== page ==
Group B: China PR a class apart
Football isn't a sport in which justice is always served and the best teams prosper, but in Group B at Russia 2006, everyone got what they deserved.
China PR's record of three wins from three certainly did not flatter a side who arguably possess the tournament's best player in Ma Xiaoxu , and ultimately it was the Asian champions' superior class that told against three determined opponents.
At the other end of the table, by contrast, Finland battled valiantly but couldn't disguise the fact that strength in depth is painfully, and understandably, lacking in their hard-working squad.
1. China PR, 9 pts
When China fell behind to Finland within 60 seconds of their opening match kicking off, eyebrows were raised as we wondered if Shang Ruihua's position as group favourites was unjustified. Needless to say, such doubts proved short-lived.
What is perhaps most remarkable about the Asian champions is that, since conceding that early goal - an own goal at that - not only has the impressive Zhang Yanru never been beaten, but she has rarely even looked in danger. Canada coach Ian Bridge, having watched his side continually knock at the Chinese door only be refused entry each time, felt compelled to say of Shang's side: "Defensively, they are certainly one of the best - if not the best - teams that I've ever seen at this level."
Of course, it's not only in defence that China are formidable. Up front, they have a special player in Ma Xiaoxu, a striker with such a wide range of attributes that many already consider her among the best in the women's game - and without equal at this level. China's coach , meanwhile, makes no attempt to disguise his ambitions. Asked whether the achievement of reaching the final in 2004 can be surpassed this time around, he replied succinctly: "It should be this way, yes."
2. Nigeria, 6pts
They might be well-established as the dominant force in African women's football, but ahead of Russia 2006, few were to be found tipping Nigeria to split the beaten finalists from the tournament's past two editions. However, what Canada found to their cost in the sides' opening game is that the Falconets not only boast all the traditional attributes associated with African sides - pace, power, athleticism and skill - but also possess the mental strength that many have been adjudged to lack.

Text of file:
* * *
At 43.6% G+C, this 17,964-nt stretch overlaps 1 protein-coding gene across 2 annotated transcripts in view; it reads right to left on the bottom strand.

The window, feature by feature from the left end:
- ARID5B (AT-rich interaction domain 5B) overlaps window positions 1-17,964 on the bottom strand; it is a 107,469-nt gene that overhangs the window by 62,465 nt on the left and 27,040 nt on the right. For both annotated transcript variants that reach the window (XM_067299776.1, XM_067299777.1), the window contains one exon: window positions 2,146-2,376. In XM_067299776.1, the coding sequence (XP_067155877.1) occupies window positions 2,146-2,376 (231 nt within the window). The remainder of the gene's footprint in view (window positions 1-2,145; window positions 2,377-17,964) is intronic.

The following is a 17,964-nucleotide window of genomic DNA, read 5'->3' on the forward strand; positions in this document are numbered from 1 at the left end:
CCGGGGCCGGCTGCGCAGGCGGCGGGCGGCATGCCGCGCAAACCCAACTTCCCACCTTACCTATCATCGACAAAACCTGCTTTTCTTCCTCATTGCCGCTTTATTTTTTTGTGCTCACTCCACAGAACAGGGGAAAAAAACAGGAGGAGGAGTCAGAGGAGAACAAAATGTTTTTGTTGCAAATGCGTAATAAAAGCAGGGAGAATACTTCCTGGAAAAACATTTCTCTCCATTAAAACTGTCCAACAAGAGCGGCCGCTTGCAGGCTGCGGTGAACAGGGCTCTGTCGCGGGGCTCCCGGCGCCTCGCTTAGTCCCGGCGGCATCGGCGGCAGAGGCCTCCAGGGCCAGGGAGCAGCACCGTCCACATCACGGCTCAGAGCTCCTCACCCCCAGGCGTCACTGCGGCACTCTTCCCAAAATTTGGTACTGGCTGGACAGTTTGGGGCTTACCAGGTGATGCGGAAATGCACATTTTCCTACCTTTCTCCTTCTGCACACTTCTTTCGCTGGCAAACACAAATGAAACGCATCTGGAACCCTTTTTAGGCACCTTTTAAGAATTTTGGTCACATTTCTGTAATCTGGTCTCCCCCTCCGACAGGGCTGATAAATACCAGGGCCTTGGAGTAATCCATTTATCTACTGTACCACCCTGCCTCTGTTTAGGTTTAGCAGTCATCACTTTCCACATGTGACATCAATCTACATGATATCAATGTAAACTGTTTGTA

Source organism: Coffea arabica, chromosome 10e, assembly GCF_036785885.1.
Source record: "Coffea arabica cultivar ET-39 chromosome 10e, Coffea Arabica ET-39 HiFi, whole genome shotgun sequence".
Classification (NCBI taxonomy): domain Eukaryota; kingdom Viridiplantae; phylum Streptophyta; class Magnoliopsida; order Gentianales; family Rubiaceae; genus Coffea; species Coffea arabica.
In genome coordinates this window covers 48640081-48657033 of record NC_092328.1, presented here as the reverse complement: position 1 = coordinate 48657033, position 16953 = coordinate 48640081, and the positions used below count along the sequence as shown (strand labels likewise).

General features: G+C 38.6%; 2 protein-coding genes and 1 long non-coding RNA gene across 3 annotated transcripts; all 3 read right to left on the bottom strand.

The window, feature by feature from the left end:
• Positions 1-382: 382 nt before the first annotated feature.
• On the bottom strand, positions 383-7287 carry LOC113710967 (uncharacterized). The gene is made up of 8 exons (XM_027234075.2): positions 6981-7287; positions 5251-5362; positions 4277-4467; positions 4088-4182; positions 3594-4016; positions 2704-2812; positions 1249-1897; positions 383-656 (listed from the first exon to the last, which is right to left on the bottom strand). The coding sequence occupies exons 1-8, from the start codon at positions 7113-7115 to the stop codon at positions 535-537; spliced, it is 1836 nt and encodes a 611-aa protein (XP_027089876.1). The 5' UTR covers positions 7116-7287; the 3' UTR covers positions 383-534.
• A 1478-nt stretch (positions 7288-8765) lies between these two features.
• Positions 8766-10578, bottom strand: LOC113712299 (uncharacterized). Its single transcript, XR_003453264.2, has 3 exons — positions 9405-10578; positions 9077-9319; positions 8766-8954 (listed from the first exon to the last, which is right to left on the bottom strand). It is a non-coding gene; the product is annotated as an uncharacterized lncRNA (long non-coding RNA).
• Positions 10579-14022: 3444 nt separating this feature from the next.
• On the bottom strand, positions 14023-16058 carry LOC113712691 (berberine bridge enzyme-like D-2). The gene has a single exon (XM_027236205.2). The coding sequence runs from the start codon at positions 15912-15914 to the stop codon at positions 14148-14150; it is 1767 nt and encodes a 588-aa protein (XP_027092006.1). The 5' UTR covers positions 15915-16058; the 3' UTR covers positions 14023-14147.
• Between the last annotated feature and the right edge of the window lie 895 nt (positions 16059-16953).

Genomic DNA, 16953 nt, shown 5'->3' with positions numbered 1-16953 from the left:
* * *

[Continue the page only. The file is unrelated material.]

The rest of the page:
By turning a one-goal deficit into a one-goal lead in the final eight minutes against the Canucks, Emmanuel Tetteh Okonkwo's side put themselves on the front foot from the very first match, and though they were subsequently taught a harsh football lesson by a crafty, counter-attacking Chinese team, never did they lose control over their destiny.
In the end, qualification was stylishly secured with an awesome 8-0 pounding of Finland that showcased the impressive range of attacking options available to Okonkwo. Winger Cynthia Uwak, scorer of the two late goals that put paid to Canada, is an obvious stand-out, as is fellow forward Maureen Eke, and though Christy Bulus' goalkeeping can be erratic, captain Akudo Sabi ensures the defence in front of her is always well-marshalled.
3. Canada, 3pts
"We're sad to be leaving because we had aspirations to go further." So said Canada coach Ian Bridge after his side succumbed to a fate that always looked likely from the moment Uwak headed home Nigeria's injury-time winner in the sides' opening match.
The North Americans bounced back in their next match with a 2-0 win over Finland in which Jodi-Ann Robinson excelled, but their final test always looked to be the most imposing, and so it proved. Bridge's changes in tactics and personnel were successful in allowing his side to match up physically to the powerful Chinese, but they also contributed to both sides cancelling each other out in a tight game of precious few chances.
In the end, it was left to Ma to confirm her reputation as the group's most accomplished player with the solitary, all-important goal, and though Bridge could be comforted by individual displays from the likes of Robinson, Loredana Riverso and Amanda Cicchini, he would doubtless admit that it was no injustice that his side exited the tournament so early.
4. Finland, 0 pts
For all his players' understandable pre-tournament enthusiasm , Finland coach Jarmo Matikainen was always realistic about the underdogs' prospects and will not have been surprised to see them finish the tournament without a point to their name.
"We're a small country, this is our first ever world championship in women's football, and it's an achievement for us just to be here," remained his mantra throughout and, though his side's heroic performance against China was better than he expected and their collapse against Nigeria a little worse, Matikainen's players generally performed to expectations.
Prior to picking up the illness that ruled her out of the Finns' second game and left her looking tired and out of sorts for their third, Linda Sallstrom did prove herself to be a quick and dangerous player capable of operating at the highest level, but a lack of supply to his star striker looks likely to be an ongoing challenge for Matikainen to address.